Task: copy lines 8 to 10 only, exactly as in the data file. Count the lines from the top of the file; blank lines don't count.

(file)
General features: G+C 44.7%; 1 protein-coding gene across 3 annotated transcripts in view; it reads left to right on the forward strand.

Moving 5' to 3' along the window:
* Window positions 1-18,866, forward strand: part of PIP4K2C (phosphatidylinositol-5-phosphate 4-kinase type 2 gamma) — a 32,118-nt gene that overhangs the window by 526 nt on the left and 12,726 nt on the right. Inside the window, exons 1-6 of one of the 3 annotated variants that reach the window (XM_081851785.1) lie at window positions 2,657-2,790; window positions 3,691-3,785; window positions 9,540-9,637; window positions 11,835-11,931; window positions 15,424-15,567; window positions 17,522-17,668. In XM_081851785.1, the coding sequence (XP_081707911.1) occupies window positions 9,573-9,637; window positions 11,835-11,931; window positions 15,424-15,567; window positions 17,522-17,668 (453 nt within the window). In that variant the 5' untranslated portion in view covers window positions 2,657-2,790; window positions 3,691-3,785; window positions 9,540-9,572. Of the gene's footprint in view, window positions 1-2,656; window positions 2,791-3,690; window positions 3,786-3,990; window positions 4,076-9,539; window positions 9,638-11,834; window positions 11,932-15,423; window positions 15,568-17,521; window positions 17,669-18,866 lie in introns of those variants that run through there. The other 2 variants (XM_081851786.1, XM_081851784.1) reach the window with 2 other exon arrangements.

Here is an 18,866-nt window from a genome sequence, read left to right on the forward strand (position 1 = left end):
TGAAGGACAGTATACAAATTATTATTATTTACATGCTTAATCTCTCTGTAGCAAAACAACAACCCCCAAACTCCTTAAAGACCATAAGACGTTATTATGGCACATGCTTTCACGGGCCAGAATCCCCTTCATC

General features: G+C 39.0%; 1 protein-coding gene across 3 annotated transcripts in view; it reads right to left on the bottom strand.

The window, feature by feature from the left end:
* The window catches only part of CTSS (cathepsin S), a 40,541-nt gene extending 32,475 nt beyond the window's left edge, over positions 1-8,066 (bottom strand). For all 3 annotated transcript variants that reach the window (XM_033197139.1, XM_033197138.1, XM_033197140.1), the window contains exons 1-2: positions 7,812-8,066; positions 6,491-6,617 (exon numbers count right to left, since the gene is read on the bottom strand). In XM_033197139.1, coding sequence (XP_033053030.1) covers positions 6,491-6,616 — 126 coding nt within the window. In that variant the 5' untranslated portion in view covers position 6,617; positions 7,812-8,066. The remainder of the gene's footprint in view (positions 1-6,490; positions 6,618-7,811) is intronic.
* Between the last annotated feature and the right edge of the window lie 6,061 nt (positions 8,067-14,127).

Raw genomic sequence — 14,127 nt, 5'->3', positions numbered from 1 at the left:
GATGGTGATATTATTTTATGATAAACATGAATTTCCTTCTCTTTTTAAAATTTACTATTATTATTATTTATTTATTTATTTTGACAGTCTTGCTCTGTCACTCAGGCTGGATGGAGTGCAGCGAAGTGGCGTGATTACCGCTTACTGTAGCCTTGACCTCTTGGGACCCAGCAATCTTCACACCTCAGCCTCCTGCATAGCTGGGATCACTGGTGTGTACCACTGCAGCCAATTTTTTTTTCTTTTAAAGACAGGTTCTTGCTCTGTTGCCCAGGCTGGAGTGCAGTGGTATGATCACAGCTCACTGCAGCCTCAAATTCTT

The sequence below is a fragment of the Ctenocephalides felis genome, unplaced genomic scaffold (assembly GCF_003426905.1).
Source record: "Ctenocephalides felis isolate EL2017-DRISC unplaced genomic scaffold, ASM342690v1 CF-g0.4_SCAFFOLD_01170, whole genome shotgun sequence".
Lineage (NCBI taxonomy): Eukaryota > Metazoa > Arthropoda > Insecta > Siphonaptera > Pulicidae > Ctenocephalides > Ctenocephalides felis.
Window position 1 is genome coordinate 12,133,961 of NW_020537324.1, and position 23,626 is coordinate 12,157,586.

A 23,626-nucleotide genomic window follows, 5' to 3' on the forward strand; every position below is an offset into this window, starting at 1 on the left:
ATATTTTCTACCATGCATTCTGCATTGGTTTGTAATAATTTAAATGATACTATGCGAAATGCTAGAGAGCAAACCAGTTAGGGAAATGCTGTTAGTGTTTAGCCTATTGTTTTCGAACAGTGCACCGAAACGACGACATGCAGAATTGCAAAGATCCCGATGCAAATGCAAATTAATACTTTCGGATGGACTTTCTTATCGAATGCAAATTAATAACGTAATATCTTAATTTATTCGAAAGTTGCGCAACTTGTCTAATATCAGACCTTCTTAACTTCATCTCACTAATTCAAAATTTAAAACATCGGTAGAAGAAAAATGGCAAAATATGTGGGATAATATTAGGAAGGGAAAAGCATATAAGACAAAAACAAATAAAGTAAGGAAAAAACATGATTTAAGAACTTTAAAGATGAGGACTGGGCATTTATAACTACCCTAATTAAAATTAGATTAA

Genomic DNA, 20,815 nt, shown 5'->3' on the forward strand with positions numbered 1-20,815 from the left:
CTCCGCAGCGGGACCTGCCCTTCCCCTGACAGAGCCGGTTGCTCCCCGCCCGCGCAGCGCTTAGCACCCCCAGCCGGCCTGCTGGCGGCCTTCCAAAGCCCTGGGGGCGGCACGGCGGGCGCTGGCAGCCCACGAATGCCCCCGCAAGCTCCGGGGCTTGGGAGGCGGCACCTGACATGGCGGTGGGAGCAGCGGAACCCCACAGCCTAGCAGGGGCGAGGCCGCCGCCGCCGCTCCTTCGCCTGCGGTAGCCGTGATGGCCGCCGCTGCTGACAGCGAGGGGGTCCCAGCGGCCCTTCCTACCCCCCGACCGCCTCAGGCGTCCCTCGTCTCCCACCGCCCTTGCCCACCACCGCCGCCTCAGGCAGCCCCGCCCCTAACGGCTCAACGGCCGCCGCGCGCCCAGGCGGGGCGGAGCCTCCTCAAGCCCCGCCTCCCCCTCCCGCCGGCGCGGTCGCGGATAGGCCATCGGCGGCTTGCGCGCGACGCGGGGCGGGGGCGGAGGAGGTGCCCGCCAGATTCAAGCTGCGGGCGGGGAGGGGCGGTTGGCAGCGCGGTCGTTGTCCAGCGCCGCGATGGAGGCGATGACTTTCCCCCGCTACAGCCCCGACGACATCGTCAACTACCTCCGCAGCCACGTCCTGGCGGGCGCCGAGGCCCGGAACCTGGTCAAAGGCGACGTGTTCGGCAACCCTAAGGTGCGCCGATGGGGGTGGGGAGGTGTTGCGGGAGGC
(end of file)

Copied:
* The window catches only part of CTSS (cathepsin S), a 40,541-nt gene extending 32,475 nt beyond the window's left edge, over positions 1-8,066 (bottom strand). For all 3 annotated transcript variants that reach the window (XM_033197139.1, XM_033197138.1, XM_033197140.1), the window contains exons 1-2: positions 7,812-8,066; positions 6,491-6,617 (exon numbers count right to left, since the gene is read on the bottom strand). In XM_033197139.1, coding sequence (XP_033053030.1) covers positions 6,491-6,616 — 126 coding nt within the window. In that variant the 5' untranslated portion in view covers position 6,617; positions 7,812-8,066. The remainder of the gene's footprint in view (positions 1-6,490; positions 6,618-7,811) is intronic.
* Between the last annotated feature and the right edge of the window lie 6,061 nt (positions 8,067-14,127).

Raw genomic sequence — 14,127 nt, 5'->3', positions numbered from 1 at the left: